Previous Entry Add to Memories Share Next Entry
Poetry Month: Lemonade and other poems squeezed from a single word
labandbooks
proseandkahn
 

by Bob Raczka. Illustrated by Nancy Doniger. 44p. Roaring Brook Press, March, 2011.

Twenty-two poems created from twenty-two words. It's really hard to describe these creations - part concrete poems, part anagram, but they really are fun and the kids will have a blast deciphering them. I say decipher because I could make neither head nor tail out of many of them due to their free form. Thank goodness for the translation that appears on the following page! Sorry to say that I'm a linear sort of gal. So I pretty much read the static page to appreciate the creativity.

Now, I have an embarrassing admission to share: I often refer back to whatever book I am reviewing - no, that's not the embarrassing part. I just referred back to the book now, and realized that I skipped the introduction the first go-round. Ordinarily, I don't skip reading the introduction, dedication, CIP info (yes, I'm that nerdly. I'm a librarian!) and flaps. I usually read those first. This time, I just dove right in and immediately looked and sounded like an emerging reader. "M...ade. Made. On...e, oh! one!" Huh?

Mr. Raczka explains (in the introduction that I skipped) that the array of lettering is not random, but dictated by its position in the original word! Light dawns! Knowing that, actually made it easier for me to make sense of the patterns.

The illustrations are simple and basically shades of grays and blacks with splashes of red here and there. I didn't find any notes on the media, but they have a watercolor feel to them, though, for all I know, they could've been done on computer. After delighting in Peter Reynold's illustrations for Bob Raczka's last work, Guyku, the illustrations in Lemonade didn't make as big an impression. Perhaps that's because the form of the poem needed to take center stage.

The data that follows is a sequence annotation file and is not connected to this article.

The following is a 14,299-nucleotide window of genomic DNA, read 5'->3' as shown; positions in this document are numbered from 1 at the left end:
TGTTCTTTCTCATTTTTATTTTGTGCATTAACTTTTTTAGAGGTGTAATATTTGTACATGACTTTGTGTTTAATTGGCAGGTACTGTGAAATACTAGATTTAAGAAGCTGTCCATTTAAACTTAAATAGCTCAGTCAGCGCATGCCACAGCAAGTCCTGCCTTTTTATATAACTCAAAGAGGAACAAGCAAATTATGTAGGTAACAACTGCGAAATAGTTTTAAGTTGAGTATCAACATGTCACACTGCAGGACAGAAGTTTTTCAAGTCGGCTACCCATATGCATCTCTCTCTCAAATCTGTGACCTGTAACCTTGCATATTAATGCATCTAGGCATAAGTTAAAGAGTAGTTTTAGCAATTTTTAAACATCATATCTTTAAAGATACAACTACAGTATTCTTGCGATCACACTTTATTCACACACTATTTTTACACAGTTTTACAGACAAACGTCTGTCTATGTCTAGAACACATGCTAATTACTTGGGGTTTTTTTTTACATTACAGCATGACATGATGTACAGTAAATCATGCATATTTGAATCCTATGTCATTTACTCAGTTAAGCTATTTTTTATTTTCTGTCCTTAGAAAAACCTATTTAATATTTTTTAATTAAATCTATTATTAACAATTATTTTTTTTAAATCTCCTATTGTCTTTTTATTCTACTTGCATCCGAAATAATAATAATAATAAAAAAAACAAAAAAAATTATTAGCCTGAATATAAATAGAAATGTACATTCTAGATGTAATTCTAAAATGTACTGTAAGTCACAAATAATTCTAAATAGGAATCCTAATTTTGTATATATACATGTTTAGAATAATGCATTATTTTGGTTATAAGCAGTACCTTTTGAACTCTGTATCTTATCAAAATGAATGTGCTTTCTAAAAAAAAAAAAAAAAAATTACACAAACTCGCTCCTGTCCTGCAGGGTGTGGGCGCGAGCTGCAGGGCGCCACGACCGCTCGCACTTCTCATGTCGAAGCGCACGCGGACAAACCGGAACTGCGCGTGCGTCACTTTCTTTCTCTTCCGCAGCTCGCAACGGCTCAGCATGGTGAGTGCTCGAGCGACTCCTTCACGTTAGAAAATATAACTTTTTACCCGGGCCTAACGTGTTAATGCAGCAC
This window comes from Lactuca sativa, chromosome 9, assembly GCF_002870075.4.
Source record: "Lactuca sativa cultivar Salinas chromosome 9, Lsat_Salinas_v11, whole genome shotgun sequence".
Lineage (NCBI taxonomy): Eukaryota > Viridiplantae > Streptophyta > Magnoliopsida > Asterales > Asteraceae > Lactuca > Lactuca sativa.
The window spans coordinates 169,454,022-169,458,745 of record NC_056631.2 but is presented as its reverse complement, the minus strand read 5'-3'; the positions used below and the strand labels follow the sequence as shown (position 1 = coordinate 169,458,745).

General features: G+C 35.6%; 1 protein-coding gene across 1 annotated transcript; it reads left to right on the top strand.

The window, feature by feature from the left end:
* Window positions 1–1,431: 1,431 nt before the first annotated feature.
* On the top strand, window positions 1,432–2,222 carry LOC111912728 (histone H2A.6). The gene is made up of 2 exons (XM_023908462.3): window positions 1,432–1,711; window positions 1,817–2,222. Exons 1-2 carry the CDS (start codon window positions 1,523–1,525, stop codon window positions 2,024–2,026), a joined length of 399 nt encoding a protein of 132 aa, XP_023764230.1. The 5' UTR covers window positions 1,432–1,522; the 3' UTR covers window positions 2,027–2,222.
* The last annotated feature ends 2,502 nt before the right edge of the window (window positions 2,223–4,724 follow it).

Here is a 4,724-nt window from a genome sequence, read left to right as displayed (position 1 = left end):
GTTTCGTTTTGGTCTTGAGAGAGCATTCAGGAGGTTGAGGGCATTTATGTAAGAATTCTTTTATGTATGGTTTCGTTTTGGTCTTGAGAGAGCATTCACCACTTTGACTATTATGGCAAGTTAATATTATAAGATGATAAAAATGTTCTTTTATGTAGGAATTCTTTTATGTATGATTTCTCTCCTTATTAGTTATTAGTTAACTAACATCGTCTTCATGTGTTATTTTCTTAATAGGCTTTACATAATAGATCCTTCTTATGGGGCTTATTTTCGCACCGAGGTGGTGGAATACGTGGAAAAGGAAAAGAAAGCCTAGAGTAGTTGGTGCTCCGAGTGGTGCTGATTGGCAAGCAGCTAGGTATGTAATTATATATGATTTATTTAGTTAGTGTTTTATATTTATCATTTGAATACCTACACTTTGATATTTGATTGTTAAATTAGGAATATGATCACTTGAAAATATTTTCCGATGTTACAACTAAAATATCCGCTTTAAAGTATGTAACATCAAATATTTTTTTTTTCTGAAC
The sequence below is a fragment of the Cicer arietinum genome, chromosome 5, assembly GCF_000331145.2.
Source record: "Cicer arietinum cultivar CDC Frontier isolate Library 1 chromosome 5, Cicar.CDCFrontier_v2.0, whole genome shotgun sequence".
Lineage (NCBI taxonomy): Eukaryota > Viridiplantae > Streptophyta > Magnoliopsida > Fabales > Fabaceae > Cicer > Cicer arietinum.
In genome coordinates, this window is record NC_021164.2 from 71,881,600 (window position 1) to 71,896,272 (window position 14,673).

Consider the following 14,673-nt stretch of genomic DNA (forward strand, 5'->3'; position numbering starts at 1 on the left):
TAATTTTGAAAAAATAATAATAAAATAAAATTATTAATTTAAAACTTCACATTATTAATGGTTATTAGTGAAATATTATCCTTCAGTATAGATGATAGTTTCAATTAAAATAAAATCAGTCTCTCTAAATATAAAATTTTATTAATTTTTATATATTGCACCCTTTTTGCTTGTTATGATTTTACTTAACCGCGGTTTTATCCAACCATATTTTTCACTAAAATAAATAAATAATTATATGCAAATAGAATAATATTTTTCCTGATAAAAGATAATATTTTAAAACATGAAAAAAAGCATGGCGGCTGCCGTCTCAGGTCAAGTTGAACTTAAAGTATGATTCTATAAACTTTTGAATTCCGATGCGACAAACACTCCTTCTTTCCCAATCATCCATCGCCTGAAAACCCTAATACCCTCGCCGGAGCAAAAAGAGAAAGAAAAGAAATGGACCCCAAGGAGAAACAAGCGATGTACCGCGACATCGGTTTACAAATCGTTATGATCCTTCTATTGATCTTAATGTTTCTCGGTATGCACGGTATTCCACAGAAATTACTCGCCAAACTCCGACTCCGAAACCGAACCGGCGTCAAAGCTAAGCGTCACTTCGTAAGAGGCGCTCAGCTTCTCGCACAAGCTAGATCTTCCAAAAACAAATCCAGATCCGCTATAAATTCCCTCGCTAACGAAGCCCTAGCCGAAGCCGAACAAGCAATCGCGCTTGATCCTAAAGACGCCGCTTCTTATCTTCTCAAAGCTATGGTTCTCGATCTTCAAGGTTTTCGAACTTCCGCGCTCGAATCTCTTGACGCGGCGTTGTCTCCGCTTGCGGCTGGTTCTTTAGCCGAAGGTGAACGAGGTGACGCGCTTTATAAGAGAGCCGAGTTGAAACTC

Of course, this is a must-purchase for school libraries! In addition to pepping up the poetry collection, it begs to be incorporated into the language arts curriculum as a writing exercise. Since I'm a firm believer that teachers model the lesson, here's my lame attempt:

Labradors
Lab         s
                s
              o
      ra
    br       o
       ad
    b ad
      rad
                 s
l               o
   b            s
 
 

Translation:

Labradors
Labs
soar
broad
bad
rad
slobs
The evidence:

I had been holding off publishing this post because I wanted to scan a page to show an example of how the set-up works. Unfortunately, the scanner part of my new wireless printer/ scanner doesn't work without being wired and I can't find my firewire, which, of course didn't come with the printer/ scanner because these are always sold separately.

So. I'm posting this late, without scanning an example page. Do find this fun book and give it a go.

Love your labrador poem! I loved the actual playing with words, and it looks like you did as well. Thanks for the great pictures, too!

You are viewing proseandkahn